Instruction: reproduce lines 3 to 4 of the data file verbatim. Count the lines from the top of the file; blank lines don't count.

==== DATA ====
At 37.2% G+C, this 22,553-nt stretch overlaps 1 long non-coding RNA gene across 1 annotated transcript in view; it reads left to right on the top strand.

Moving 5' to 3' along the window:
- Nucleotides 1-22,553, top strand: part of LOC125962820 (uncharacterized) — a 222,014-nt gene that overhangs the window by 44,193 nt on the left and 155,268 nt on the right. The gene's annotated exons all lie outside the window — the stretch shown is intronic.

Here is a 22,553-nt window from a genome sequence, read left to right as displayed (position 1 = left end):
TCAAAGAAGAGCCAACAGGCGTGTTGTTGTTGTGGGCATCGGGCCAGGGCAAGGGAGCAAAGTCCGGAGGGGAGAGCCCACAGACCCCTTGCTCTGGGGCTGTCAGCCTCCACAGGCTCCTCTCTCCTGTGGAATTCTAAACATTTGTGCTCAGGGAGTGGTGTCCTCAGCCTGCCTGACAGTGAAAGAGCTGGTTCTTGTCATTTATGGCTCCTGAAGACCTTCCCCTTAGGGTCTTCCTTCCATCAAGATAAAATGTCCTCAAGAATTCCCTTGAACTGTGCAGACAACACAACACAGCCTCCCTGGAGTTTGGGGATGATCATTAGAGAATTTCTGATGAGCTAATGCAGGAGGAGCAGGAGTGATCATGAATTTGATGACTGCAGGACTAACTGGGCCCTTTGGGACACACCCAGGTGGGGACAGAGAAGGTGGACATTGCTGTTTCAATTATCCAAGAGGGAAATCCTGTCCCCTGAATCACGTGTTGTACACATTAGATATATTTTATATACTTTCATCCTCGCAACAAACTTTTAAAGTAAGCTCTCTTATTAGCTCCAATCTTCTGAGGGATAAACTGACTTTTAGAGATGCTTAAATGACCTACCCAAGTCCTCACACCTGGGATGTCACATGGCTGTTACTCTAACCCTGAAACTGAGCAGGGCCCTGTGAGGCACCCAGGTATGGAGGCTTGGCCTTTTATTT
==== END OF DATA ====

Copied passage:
- Nucleotides 1-22,553, top strand: part of LOC125962820 (uncharacterized) — a 222,014-nt gene that overhangs the window by 44,193 nt on the left and 155,268 nt on the right. The gene's annotated exons all lie outside the window — the stretch shown is intronic.

Here is a 22,553-nt window from a genome sequence, read left to right as displayed (position 1 = left end):